Dr. Bardia on Sacituzumab Govitecan in TNBC

Video

Aditya Bardia, MD, MPH, director of Precision Medicine at the Center for Breast Cancer, Massachusetts General Hospital Cancer Center, and assistant professor of medicine, Harvard Medical School, discusses the potential of sacituzumab govitecan in patients with triple-negative breast cancer (TNBC).

Aditya Bardia, MD, MPH, director of Precision Medicine at the Center for Breast Cancer, Massachusetts General Hospital Cancer Center, and assistant professor of medicine, Harvard Medical School, discusses the potential of sacituzumab govitecan in patients with triple-negative breast cancer (TNBC).

Sacituzumab govitecan is an antibody-drug conjugate that combines SN-38, the active metabolite of irinotecan, with a humanized immunoglobulin G antibody targeted against TROP-2. In the phase I/II clinical trial that evaluated the drug in patients with metastatic breast cancer, investigators reported an objective response rate of 34%, doubling historical standards, says Bardia. These responses occurred early and were durable. In the trial, the median onset of response was 2 months, with a median duration of response of 7.7 months.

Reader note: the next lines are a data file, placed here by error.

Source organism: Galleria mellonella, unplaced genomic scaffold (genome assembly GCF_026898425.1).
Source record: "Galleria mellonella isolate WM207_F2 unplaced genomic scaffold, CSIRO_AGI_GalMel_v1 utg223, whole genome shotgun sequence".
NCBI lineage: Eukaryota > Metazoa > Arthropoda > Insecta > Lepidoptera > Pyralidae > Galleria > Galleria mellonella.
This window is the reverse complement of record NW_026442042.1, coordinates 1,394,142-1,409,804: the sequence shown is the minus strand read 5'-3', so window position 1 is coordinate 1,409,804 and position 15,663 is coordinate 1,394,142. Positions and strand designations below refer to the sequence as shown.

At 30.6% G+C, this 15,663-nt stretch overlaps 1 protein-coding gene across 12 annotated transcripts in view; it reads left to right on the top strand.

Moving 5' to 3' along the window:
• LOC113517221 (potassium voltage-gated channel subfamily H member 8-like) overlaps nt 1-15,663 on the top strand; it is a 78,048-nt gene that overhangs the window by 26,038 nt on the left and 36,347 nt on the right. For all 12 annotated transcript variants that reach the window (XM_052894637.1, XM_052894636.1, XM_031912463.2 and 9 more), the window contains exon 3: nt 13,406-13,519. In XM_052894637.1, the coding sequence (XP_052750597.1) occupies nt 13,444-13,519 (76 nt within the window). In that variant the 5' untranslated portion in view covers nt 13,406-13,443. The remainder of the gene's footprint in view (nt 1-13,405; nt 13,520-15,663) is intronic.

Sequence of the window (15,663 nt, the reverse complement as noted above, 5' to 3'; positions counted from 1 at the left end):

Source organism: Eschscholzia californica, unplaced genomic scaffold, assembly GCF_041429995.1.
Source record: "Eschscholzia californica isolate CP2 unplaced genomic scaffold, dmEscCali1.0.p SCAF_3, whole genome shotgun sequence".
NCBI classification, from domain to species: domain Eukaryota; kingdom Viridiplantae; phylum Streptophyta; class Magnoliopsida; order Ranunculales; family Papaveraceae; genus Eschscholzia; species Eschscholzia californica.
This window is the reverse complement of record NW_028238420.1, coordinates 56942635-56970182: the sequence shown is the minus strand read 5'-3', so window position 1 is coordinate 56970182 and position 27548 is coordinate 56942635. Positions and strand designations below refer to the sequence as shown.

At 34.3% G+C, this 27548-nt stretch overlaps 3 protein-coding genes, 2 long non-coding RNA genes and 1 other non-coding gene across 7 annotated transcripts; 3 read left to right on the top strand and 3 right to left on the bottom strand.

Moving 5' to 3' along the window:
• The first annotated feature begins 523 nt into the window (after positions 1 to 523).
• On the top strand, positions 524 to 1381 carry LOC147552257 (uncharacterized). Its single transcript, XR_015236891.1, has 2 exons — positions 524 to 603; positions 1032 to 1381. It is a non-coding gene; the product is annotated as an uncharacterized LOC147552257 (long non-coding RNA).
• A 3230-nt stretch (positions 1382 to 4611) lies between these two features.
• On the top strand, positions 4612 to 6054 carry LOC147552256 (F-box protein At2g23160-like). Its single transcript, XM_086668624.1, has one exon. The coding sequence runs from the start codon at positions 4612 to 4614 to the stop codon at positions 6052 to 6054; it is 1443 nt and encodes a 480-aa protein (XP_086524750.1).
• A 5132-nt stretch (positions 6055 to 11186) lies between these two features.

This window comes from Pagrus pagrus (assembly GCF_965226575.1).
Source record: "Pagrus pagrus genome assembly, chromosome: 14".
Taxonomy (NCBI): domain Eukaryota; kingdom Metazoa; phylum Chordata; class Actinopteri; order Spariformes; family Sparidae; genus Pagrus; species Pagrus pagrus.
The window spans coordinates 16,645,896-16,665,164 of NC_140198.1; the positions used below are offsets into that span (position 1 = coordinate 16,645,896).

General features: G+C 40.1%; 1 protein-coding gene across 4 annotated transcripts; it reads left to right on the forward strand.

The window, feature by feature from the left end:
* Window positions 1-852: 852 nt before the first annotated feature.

The most common adverse events were diarrhea, anemia, neutropenia, and alopecia. Importantly, peripheral neuropathy was not observed; this is important because many patients who are eligible to receive sacituzumab govitecan may have lingering peripheral neuropathy from prior chemotherapy agents. If an agent is given that can exacerbate any residual peripheral neuropathy, it can quickly become problematic in the metastatic setting.

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